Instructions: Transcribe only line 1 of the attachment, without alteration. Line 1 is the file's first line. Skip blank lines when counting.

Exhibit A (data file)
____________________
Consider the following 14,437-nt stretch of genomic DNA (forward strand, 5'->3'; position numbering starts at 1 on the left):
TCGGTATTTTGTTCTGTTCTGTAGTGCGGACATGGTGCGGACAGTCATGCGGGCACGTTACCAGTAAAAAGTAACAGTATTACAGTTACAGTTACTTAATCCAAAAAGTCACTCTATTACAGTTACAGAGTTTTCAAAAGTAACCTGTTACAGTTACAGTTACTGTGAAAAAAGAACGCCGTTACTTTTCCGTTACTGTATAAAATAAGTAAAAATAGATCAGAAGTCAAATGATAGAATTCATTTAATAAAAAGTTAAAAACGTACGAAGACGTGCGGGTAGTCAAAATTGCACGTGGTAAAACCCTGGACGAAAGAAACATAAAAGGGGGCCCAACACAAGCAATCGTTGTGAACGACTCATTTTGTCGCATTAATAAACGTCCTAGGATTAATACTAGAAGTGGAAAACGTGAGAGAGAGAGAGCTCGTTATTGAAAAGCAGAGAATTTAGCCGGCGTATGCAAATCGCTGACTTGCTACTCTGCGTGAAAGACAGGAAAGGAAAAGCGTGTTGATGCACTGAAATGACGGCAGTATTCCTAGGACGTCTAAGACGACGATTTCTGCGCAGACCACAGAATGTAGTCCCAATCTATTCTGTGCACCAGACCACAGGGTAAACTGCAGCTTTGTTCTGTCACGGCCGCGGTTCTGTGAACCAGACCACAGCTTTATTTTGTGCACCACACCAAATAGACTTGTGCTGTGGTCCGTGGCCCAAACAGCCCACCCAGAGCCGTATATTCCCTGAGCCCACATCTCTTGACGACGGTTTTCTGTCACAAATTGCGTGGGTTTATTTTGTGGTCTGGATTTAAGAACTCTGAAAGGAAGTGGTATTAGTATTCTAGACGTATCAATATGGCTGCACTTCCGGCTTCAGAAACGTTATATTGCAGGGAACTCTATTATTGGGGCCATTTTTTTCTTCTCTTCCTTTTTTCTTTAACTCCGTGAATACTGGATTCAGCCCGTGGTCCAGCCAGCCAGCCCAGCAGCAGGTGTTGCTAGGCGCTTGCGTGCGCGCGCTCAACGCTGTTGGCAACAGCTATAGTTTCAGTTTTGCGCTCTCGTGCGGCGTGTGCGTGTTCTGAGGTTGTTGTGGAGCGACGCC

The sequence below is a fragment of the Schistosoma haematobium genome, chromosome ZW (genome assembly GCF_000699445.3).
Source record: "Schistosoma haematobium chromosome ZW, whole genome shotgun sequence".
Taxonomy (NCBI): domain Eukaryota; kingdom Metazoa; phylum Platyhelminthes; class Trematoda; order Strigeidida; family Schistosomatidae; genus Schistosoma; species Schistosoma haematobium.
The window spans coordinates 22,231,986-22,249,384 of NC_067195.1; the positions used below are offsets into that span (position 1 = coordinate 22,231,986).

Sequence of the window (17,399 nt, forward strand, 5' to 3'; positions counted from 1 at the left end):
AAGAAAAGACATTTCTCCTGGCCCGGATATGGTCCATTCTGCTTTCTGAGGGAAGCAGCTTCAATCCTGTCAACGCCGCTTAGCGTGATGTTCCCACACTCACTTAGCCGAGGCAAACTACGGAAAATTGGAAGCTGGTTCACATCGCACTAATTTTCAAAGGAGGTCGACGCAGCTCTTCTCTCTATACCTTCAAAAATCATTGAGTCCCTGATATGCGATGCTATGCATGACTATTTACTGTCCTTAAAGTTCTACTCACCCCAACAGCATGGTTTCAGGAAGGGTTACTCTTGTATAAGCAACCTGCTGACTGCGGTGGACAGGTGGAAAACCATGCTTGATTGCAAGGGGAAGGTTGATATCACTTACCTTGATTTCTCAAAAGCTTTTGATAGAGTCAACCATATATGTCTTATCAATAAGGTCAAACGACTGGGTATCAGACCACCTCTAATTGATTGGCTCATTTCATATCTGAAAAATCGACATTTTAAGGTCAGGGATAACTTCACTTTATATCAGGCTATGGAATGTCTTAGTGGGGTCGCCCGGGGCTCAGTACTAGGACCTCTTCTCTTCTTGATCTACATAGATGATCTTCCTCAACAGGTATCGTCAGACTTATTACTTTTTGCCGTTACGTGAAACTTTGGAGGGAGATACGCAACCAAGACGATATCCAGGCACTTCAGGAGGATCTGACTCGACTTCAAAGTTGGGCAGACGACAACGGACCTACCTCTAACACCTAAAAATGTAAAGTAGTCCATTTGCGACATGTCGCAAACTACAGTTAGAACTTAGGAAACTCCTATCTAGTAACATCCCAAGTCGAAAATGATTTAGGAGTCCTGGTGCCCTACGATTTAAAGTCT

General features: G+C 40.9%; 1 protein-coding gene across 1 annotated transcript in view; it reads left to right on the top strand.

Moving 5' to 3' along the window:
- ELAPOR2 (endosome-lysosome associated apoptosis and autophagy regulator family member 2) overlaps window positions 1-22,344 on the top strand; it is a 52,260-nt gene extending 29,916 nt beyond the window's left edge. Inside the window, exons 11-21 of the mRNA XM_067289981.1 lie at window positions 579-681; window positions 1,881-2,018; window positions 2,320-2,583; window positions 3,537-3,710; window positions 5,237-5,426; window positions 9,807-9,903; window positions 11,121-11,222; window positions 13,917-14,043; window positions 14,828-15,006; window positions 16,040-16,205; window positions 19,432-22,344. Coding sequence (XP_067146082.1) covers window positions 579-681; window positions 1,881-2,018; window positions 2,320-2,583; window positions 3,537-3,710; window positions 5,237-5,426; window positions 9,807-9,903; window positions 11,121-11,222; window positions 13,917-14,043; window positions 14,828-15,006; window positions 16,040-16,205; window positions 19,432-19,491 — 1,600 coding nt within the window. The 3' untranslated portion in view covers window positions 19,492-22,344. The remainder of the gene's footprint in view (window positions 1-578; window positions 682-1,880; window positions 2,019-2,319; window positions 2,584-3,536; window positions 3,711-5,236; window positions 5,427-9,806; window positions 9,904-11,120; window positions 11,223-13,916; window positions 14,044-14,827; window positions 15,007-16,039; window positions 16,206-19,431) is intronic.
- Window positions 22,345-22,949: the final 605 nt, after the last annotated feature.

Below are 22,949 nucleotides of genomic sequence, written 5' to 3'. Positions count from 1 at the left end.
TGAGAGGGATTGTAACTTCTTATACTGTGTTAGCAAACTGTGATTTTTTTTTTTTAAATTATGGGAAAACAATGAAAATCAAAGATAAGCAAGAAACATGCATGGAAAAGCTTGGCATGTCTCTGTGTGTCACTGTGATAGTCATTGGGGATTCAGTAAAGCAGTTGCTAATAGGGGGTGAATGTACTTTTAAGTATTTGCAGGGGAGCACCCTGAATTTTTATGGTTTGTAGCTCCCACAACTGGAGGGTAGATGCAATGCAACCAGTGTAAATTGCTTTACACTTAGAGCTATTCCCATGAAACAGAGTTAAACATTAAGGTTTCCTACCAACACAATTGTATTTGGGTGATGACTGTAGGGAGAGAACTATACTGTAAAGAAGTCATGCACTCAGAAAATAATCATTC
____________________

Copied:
Consider the following 14,437-nt stretch of genomic DNA (forward strand, 5'->3'; position numbering starts at 1 on the left):